MUSKAN KHADKA | REPEAT OFFENDERS
Marvel’s Black Widow starring Scarlett Johanson was never not going to be a success. The long awaited stand-alone film of the titular character was met with fanfare and excitement so palpable it was almost infallible. Almost. While there were raving reviews for the performances of the likes of Johansson and Pugh, the villain of the story was met with considerable backlash from the public and critics alike. Taskmaster, a seemingly lethal nemesis and who everyone had assumed would be the main villain, is revealed to be Antonia Dreykov — the daughter of Dreykov, who has been controlled by a chip to assassinate her father’s foes. According to the onslaught of criticism, this made for a disappointing, boring and apparently “sexist” villain. I’m not sure what else to say other than if you thought that Taskmaster was the actual villain of the film; critical thinking is not your forte. To spell it out clearly, Dreykov was the main villain. You know, because he was controlling her and countless other women. That’s very bad. True villain behaviour. Although, the distinction makes no difference as Dreykov was met with much of the same backlash — boring, overdone, ill-motivated and ultimately not scary enough. This is where I remind you that Black Widow was a female-centric project, meant to mimic the female gaze and so the villain Dreykov is the perfect amalgamation of real female fear. I’m inclined to say that therefore this means the backlash against Dreykov’s characterisation is male-dominated, but I really don’t know, so I’ll settle for concluding that we’ve been so encompassed by male fantasies, male ambitions, male insecurities, male fears, the male gaze, that we’ve forgotten that to women, men like Dreykov are all too very real and all too terrifying.
Here’s a little background on Dreykov if you haven’t watched the film. He presides over the ‘Red Room’ where he essentially trafficks young girls, training them to become elite assassins, of which only one in twenty are deemed competent, and the rest are killed. The ones who survive are stripped of any remaining shred of free will through involuntary hysterectomies and the implantation of mind control chips to force complete obedience. It’s the perfect picture of the commodification and objectification of females to the highest of degrees — extreme in a sense but a very real reality.
Men like Dreykov stand out from the history of Marvel villains because he may very well likely embody himself in the form of a politician, a director, a teacher, a coworker (the list really does go on) in our world. Men like Dreykov, who have no extreme cartoonish motive, who get off on power and control, manifest themselves in all corners of our existence, terrorising women across the globe. It’s the reason women are all too familiar with installing three different locks on their door, sharing their locations with their friends everywhere they go, carrying keys between their knuckles when they walk home, clutching their drinks close to them at all times — the fear Dreykov personifies is all too overwhelming and all too close to the truth. It forces us to live a life of compromise and caution, taking away opportunities and potential when we have to choose between staying to enjoy the night or leaving at a safe hour when we remain passive in the face of ridicule so as not to rock the boat.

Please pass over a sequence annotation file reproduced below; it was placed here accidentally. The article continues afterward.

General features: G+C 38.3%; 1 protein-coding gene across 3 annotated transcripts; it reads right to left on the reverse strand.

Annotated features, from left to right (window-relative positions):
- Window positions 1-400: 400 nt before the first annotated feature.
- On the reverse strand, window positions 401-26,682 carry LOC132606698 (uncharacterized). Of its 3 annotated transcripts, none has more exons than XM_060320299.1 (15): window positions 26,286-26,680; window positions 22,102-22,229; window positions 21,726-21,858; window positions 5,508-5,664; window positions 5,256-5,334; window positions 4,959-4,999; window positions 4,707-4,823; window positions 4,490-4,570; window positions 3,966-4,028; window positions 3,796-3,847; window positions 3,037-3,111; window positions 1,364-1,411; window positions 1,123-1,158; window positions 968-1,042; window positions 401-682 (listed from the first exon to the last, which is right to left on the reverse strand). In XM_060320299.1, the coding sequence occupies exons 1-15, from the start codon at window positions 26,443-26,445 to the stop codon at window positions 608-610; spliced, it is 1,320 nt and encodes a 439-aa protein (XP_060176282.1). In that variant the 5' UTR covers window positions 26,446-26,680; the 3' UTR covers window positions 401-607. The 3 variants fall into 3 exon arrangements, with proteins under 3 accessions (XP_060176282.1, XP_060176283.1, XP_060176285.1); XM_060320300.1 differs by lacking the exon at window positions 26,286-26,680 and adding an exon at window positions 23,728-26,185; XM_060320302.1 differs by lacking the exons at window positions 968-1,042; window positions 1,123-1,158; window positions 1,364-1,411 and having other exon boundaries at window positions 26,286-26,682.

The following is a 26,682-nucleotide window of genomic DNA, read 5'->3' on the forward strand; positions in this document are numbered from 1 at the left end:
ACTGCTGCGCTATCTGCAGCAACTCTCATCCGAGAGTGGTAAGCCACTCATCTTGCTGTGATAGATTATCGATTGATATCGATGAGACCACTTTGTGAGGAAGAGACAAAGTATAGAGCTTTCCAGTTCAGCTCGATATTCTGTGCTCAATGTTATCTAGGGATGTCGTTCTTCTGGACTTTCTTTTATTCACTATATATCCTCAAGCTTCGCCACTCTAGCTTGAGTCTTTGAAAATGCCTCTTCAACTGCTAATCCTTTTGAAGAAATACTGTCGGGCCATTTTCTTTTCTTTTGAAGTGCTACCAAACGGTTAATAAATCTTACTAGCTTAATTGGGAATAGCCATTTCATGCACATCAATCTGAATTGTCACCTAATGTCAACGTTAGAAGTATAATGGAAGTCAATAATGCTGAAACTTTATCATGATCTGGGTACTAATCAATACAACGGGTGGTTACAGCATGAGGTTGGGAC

The mere existence of men who are diseased with consuming power brings reprehensible consequences. With laws, institutions and the very fabric of society across the globe defaulted for the male assumption of power, even existing as a woman is a feat in and of itself. In fact, the trafficking of children is projected to worsen into the new decade, with trafficking in women and girls accounting for the majority of sex trafficking victims. Similarly, trends in domestic violence and sexual assault against women has gone up, whether this is because of the pandemic or an increased number of reporting, it really doesn’t matter because the fact remains the same — women are tormented at an alarming rate, and there is no sign of it stopping soon. It is impossible to explain that being disproportionately exposed to these issues comes with a frustrating, blinding anger at the sheer ugliness of the situation. We cannot change the discourse in our lifetime, and we cannot help with an all remedying cure, we cannot eradicate the reality — we can only hope that it does not happen to us or anyone we love or any other woman for that matter. But that too, for the most part, is completely out of our hands. That’s where the fear manifests itself from. Ultimately, the parallels between Dreykov’s Red Room and the oppression of females in our world are frighteningly similar.
Dreykov is no Thanos, he doesn’t have an otherworldly agenda threatening the entire universe, but he does instil genuine fear and paranoia in his realism. So to those who found Dreykov an inadequate villain, who didn’t present a problem scary enough for an A-list Avenger to get involved in, I think women would agree that we could only wish we had an Avenger out there taking the real world Dreykov’s down.